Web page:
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5.1: Key Attributes of a Research Design

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    The quality of research designs can be defined in terms of four key design attributes: internal validity, external validity, construct validity, and statistical conclusion validity.

    Internal validity, also called causality, examines whether the observed change in a dependent variable is indeed caused by a corresponding change in hypothesized independent variable, and not by variables extraneous to the research context. Causality requires three conditions: (1) covariation of cause and effect (i.e., if cause happens, then effect also happens; and if cause does not happen, effect does not happen), (2) temporal precedence: cause must precede effect in time, (3) no plausible alternative explanation (or spurious correlation). Certain research designs, such as laboratory experiments, are strong in internal validity by virtue of their ability to manipulate the independent variable (cause) via a treatment and observe the effect (dependent variable) of that treatment after a certain point in time, while controlling for the effects of extraneous variables. Other designs, such as field surveys, are poor in internal validity because of their inability to manipulate the independent variable (cause), and because cause and effect are measured at the same point in time which defeats temporal precedence making it equally likely that the expected effect might have influenced the expected cause rather than the reverse. Although higher in internal validity compared to other methods, laboratory experiments are, by no means, immune to threats of internal validity, and are susceptible to history, testing, instrumentation, regression, and other threats that are discussed later in the chapter on experimental designs. Nonetheless, different research designs vary considerably in their respective level of internal validity.

    External validity or generalizability refers to whether the observed associations can be generalized from the sample to the population (population validity), or to other people, organizations, contexts, or time (ecological validity). For instance, can results drawn from a sample of financial firms in the United States be generalized to the population of financial firms (population validity) or to other firms within the United States (ecological validity)? Survey research, where data is sourced from a wide variety of individuals, firms, or other units of analysis, tends to have broader generalizability than laboratory experiments where artificially contrived treatments and strong control over extraneous variables render the findings less generalizable to real-life settings where treatments and extraneous variables cannot be controlled. The variation in internal and external validity for a wide range of research designs are shown in Figure 5.1.

    Figure 5.1. Internal and external validity

    Some researchers claim that there is a tradeoff between internal and external validity: higher external validity can come only at the cost of internal validity and vice-versa. But this is not always the case. Research designs such as field experiments, longitudinal field surveys, and multiple case studies have higher degrees of both internal and external validities. Personally, I prefer research designs that have reasonable degrees of both internal and external validities, i.e., those that fall within the cone of validity shown in Figure 5.1. But this should not suggest that designs outside this cone are any less useful or valuable. Researchers’ choice of designs is ultimately a matter of their personal preference and competence, and the level of internal and external validity they desire.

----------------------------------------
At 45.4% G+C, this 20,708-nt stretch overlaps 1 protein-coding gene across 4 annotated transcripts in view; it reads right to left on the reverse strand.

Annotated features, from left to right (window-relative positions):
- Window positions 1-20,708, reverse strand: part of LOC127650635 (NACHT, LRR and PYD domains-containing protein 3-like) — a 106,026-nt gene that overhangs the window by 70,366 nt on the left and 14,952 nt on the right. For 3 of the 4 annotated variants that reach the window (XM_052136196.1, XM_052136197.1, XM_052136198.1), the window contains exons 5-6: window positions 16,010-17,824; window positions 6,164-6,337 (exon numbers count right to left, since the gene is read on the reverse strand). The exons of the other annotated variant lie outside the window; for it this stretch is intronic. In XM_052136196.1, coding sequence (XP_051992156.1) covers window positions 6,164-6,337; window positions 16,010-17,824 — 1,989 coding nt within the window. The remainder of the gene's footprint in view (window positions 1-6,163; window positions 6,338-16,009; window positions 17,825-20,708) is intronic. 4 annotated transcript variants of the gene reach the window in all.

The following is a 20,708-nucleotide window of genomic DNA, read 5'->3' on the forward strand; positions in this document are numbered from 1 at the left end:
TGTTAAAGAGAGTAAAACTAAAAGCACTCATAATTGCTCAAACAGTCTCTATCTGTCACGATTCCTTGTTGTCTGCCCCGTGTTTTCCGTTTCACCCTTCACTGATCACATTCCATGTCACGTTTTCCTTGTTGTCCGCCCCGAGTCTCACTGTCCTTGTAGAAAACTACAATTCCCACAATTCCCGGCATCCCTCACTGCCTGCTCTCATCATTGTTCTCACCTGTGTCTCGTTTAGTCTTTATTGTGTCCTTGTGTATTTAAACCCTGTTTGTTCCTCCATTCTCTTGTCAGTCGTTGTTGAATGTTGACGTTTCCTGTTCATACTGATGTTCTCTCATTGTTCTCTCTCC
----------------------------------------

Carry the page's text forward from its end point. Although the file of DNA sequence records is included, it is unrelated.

Construct validity examines how well a given measurement scale is measuring the theoretical construct that it is expected to measure. Many constructs used in social science research such as empathy, resistance to change, and organizational learning are difficult to define, much less measure. For instance, construct validity must assure that a measure of empathy is indeed measuring empathy and not compassion, which may be difficult since these constructs are somewhat similar in meaning. Construct validity is assessed in positivist research based on correlational or factor analysis of pilot test data, as described in the next chapter.

    Statistical conclusion validity examines the extent to which conclusions derived using a statistical procedure is valid. For example, it examines whether the right statistical method was used for hypotheses testing, whether the variables used meet the assumptions of that statistical test (such as sample size or distributional requirements), and so forth. Because interpretive research designs do not employ statistical test, statistical conclusion validity is not applicable for such analysis. The different kinds of validity and where they exist at the theoretical/empirical levels are illustrated in Figure 5.2.

    Figure 5.2. Different Types of Validity in Scientific Research

    This page titled 5.1: Key Attributes of a Research Design is shared under a CC BY-NC-SA license and was authored, remixed, and/or curated by Anol Bhattacherjee (Global Text Project) .